Fit a Generalized Linear Model with Elastic Net Regularization

sgdnet(x, ...) # S3 method for default sgdnet(x, y, family = c("gaussian", "binomial", "multinomial", "mgaussian"), alpha = 1, nlambda = 100, lambda.min.ratio = if (NROW(x) < NCOL(x)) 0.01 else 1e-04, lambda = NULL, maxit = 1000, standardize = TRUE, intercept = TRUE, thresh = 0.001, standardize.response = FALSE, ...)

x | input matrix |
---|---|

... | ignored |

y | response variable |

family | reponse type, one of |

alpha | elastic net mixing parameter |

nlambda | number of penalties in the regualrization path |

lambda.min.ratio | the ratio between |

lambda | regularization strength |

maxit | maximum number of effective passes (epochs) |

standardize | whether to standardize |

intercept | whether to fit an intercept or not |

thresh | tolerance level for termination of the algorithm. The algorithm terminates when $$ \frac{|\beta^{(t)} - \beta^{(t-1)}|{\infty}}{|\beta^{(t)}|{\infty}} < \mathrm{thresh} $$ |

standardize.response | whether |

An object of class `'sgdnet'`

with the following items:

`a0`

the intercept

`beta`

the coefficients stored in sparse matrix format "dgCMatrix". For the multivariate families, this is a list with one matrix of coefficients for each response or class.

`nulldev`

the deviance of the null (intercept-only model)

`dev.ratio`

the fraction of deviance explained, where the deviance is two times the difference in loglikelihood between the saturated model and the null model

`df`

the number of nozero coefficients along the
regularization path. For `family = "multinomial"`

,
this is the number of variables with
a nonzero coefficient for any class.

`dfmat`

a matrix of the number of nonzero coefficients for any class (only available for multivariate models)

`alpha`

elastic net mixing parameter. See the description of the arguments.

`lambda`

the sequence of lambda values scaled to the original scale of the input data.

`nobs`

number of observations

`npasses`

accumulated number of outer iterations (epochs) for the entire regularization path

`offset`

a logical indicating whether an offset was used

`grouped`

a logical indicating if a group lasso penalty was used

`call`

the call that generated this fit

Three model families are currently supported: gaussian univariate
regression, binomial logistic regression, and multinomial logistic
regression. The choice of which is made
using the `family`

argument. Next follows the objectives of the various
model families:

*Gaussian univariate regression*:

$$ \frac{1}{2n} \sum_{i=1}^n (y_i - \beta_0 - x_i^\mathsf{T} \beta)^2 + \lambda \left( \frac{1 - \alpha}{2} ||\beta||_2^2 + \alpha||\beta||_1 \right). $$

*Binomial logistic regression*:

$$ -\frac1n \sum_{i=1}^n \bigg[y_i (\beta_0 + \beta^\mathsf{T} x_i) - \log\Big(1 + e^{\beta_0 + \beta^\mathsf{T} x_i}\Big)\bigg] + \lambda \left( \frac{1 - \alpha}{2} ||\beta||_2^2 + \alpha||\beta||_1 \right), $$ where \(y_i \in \{0, 1\}\).

*Multinomial logistic regression*:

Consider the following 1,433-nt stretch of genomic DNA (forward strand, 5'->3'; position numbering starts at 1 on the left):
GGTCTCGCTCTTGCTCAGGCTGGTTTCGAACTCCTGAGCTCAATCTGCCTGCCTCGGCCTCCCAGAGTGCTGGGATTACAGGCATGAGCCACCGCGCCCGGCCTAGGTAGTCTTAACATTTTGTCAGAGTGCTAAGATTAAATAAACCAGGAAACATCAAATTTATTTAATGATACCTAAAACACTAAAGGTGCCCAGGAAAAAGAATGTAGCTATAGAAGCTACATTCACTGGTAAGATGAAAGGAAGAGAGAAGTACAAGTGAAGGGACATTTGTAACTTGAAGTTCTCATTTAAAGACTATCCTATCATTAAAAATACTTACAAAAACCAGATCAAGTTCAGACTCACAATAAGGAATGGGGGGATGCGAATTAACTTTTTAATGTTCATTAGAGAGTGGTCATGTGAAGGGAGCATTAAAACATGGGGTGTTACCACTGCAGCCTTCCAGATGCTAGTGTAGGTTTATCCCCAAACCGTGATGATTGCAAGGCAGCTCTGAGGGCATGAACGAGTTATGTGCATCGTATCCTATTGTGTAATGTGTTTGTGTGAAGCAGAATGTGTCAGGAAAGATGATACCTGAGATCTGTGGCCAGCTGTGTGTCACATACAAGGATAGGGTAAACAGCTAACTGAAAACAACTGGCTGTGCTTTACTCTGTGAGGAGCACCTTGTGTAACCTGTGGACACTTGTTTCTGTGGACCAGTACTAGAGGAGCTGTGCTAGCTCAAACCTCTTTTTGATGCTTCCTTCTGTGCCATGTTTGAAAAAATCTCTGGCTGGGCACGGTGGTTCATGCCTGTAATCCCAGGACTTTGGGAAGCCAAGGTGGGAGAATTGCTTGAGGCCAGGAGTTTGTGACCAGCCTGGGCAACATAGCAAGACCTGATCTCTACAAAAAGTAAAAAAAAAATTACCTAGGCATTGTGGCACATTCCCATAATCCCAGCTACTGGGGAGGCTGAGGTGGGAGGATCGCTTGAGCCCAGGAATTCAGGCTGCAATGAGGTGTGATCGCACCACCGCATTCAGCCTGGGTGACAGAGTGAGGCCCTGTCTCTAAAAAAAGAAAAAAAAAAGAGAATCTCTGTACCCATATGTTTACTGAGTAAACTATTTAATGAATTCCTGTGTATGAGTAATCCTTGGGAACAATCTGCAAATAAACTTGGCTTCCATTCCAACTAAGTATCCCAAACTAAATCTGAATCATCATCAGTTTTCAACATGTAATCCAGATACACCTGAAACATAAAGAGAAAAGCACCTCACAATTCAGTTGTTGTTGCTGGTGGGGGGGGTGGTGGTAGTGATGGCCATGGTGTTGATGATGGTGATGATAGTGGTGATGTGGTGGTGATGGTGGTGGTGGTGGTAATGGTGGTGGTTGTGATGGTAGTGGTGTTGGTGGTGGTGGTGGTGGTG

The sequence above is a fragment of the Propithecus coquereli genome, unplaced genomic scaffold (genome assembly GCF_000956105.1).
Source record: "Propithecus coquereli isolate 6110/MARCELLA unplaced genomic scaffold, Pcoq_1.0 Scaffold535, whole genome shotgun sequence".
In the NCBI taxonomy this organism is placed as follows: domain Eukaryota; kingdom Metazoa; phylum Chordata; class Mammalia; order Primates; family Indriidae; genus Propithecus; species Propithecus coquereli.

$$
-\bigg\{\frac1n \sum_{i=1}^n \Big[\sum_{k=1}^m y_{i_k} (\beta_{0_k} + x_i^\mathsf{T} \beta_k) -
\log \sum_{k=1}^m e^{\beta_{0_k}+x_i^\mathsf{T} \beta_k}\Big]\bigg\}
+ \lambda \left( \frac{1 - \alpha}{2}||\beta||_F^2 + \alpha \sum_{j=1}^p ||\beta_j||_q \right),
$$
where \(q \in {1, 2}\) invokes the standard lasso and 2 the
group lasso penalty respectively, \(F\) indicates the Frobenius norm,
and \(p\) is the number of classes.

*Multivariate gaussian regression*:
$$
\frac{1}{2n} ||\mathbf{Y} -\mathbf{B}_0\mathbf{1} - \mathbf{B} \mathbf{X}||^2_F
+ \lambda \left((1 - \alpha)/2||\mathbf{B}||_F^2 + \alpha ||\mathbf{B}||_{12}\right),
$$
where \(\mathbf{1}\) is a vector of all zeros, \(\mathbf{B}\) is a
matrix of coefficients, and \(||\dot||_{12}\) is the mixed
\(\ell_{1/2}\) norm. Note, also, that Y is a matrix
of responses in this form.

The default regularization path is a sequence of `nlambda`

log-spaced elements
from \(\lambda_{\mathrm{max}}\) to
\(\lambda_{\mathrm{max}} \times \mathtt{lambda.min.ratio}\),
For the gaussian family, for instance,
\(\lambda_{\mathrm{max}}\) is
the largest absolute inner product of the feature vectors and the response
vector,
$$\max_i \frac{1}{n}|\langle\mathbf{x}_i, y\rangle|.$$

**sgdnet** is modeled to resemble glmnet closely so that users
can expect to receive more or less equivalent output regardless of whether
`sgdnet()`

or `glmnet::glmnet()`

is called. Nevertheless, there are a
few instances where we have decided to diverge from the behavior of
glmnet:

When the ridge penalty is used (

`alpha = 0`

), and a regularization path (\(\lambda~s\)) is automatically generated,`glmnet::glmnet()`

fits the null model as the start of the path (as if \(\lambda = \infty\)) even though the first \(\lambda\) reported actually doesn't yield this fit. In sgdnet, we have opted to fit the model so that it is true to the path that is returned.

# Gaussian regression with sparse features with ridge penalty fit <- sgdnet(abalone$x, abalone$y, alpha = 0) # Binomial logistic regression with elastic net penalty, no intercept binom_fit <- sgdnet(heart$x, heart$y, family = "binomial", alpha = 0.5, intercept = FALSE) # Multinomial logistic regression with lasso multinom_fit <- sgdnet(wine$x, wine$y, family = "multinomial") # Multivariate gaussian regression mgaussian_fit <- sgdnet(student$x, student$y, family = "mgaussian")